But I'm not religious, Andy.

Me neither! But I like giving gifts and parties and eating food and singing songs and baking cookies and snowy moonlit walks and the smell of pinetrees and good will towards men and all that junk.

Guys, I know misdirection works. I know it's a fundamental tool of magic. And certainly in the flow of a routine it can be invisible. 

My point in my post earlier this week was this: If you have something that is an object of interest or suspicion and you pull focus from that object with (as Tommy Wonder says) something (a statement, a question, another object) that is "thoroughly intriguing," do not think you've fooled people when the original object is now changed in some way when they return their focus to it.

I was thinking about this because of the recently released trick by Phill Smith called Humint. This is a business card peek and a token that the spectator flips in order to decide if they're going to lie or tell the truth during a game of 20 questions. Phill gets the peek while the spectator is looking at the token. In my opinion, that's the wrong time to get it. This misdirection is actually too strong. His coin is a "thoroughly intriguing" object, and the fact of the matter is, even if the card with their word on it really was buried in the stack of business cards, it's not inconceivable that you could crack the stack open and peek at their word in that moment when their focus is thoroughly "misdirected."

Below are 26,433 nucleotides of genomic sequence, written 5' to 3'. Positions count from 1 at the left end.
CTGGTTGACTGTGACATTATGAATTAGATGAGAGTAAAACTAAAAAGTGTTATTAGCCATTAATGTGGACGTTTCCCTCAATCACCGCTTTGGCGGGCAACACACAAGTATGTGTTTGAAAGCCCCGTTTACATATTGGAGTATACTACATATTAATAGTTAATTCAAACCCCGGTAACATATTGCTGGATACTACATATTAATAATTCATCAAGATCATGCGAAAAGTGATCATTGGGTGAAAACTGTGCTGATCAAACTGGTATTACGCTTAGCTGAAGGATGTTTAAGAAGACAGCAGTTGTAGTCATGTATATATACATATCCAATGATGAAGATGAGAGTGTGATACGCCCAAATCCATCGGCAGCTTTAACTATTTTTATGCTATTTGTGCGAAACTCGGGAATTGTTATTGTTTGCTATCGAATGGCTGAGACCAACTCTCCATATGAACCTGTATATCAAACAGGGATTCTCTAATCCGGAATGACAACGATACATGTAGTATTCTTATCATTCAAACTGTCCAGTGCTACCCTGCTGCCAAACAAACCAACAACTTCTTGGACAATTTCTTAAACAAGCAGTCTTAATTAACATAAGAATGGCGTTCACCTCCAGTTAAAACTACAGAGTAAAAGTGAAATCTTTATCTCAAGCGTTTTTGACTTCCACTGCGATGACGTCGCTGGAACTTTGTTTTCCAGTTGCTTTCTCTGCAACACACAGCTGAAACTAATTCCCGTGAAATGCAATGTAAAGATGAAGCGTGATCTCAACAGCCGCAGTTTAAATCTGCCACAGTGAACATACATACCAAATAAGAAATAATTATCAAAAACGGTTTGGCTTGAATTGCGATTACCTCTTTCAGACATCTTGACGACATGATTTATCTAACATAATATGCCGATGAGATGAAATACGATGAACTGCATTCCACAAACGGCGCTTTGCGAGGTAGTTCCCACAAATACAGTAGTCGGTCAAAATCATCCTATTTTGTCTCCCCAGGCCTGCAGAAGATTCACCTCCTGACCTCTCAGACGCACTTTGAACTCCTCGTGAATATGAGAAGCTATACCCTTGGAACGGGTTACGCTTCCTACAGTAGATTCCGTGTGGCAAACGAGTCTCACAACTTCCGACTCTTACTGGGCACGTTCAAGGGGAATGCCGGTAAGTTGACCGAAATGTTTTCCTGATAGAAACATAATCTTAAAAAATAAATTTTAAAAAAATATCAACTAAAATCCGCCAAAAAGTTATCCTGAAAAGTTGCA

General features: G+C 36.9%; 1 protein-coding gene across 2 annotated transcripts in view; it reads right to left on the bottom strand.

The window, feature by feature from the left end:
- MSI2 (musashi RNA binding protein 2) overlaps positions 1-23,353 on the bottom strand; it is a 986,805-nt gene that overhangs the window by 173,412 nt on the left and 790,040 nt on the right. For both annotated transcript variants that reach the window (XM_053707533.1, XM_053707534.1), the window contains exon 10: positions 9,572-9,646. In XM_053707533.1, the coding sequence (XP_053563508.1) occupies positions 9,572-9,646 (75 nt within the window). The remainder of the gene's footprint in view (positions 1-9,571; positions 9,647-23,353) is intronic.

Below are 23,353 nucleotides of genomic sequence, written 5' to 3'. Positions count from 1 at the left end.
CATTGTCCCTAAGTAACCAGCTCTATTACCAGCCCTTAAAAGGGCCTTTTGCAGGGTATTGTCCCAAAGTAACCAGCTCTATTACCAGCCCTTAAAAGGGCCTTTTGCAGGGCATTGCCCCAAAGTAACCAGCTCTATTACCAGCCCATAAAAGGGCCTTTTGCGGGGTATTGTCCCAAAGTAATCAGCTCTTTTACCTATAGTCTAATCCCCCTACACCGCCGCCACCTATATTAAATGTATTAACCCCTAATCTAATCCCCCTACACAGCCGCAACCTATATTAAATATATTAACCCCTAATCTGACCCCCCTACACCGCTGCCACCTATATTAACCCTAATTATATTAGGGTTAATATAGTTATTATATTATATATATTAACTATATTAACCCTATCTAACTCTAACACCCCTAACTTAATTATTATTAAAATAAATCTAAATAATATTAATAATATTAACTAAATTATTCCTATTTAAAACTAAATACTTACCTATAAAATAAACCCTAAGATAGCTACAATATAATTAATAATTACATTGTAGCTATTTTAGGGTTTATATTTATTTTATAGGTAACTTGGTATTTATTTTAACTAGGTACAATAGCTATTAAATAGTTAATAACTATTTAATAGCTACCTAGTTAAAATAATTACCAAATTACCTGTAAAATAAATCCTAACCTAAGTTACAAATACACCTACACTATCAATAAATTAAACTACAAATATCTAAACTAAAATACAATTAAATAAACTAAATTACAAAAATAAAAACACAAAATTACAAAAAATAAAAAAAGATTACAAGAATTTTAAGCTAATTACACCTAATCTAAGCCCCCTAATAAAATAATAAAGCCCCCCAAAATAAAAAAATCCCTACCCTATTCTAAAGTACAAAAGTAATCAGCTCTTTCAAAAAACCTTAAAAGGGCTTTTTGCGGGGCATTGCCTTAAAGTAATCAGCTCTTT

This is, I think, this mistake in Tommy Wonder's essay where he says misdirection should be about, "Presenting something of greater interest that attracts attention." That's exactly what the audience's understanding of misdirection is. They're on guard for that. In my experience, the strongest misdirection of attention is done with something that is so dull as to be unmemorable. A secret move that is covered by the misdirection of a natural, forgettable action (adjusting your glasses or straightening a close-up pad), is going to result in a much more "magical" effect than a secret move that is covered by directing their attention to something more interesting (and therefore more memorable).

The problem is that there is a thin line between misdirection that is subtle enough to be forgotten, and that which is too subtle to work. This is the problem that occurs when you're trying to misdirect their attention.

That's why I think you're better off misdirecting the focus of their suspicion. You can't have "too much" misdirection of suspicion. 

I'm not sure if this is clear or not.

Imagine you have a coin in your hand and you want to make it vanish via misdirection.

Misdirection of Attention
Too little: A subtle gesture that doesn't cause your spectator's focus to leave your hand.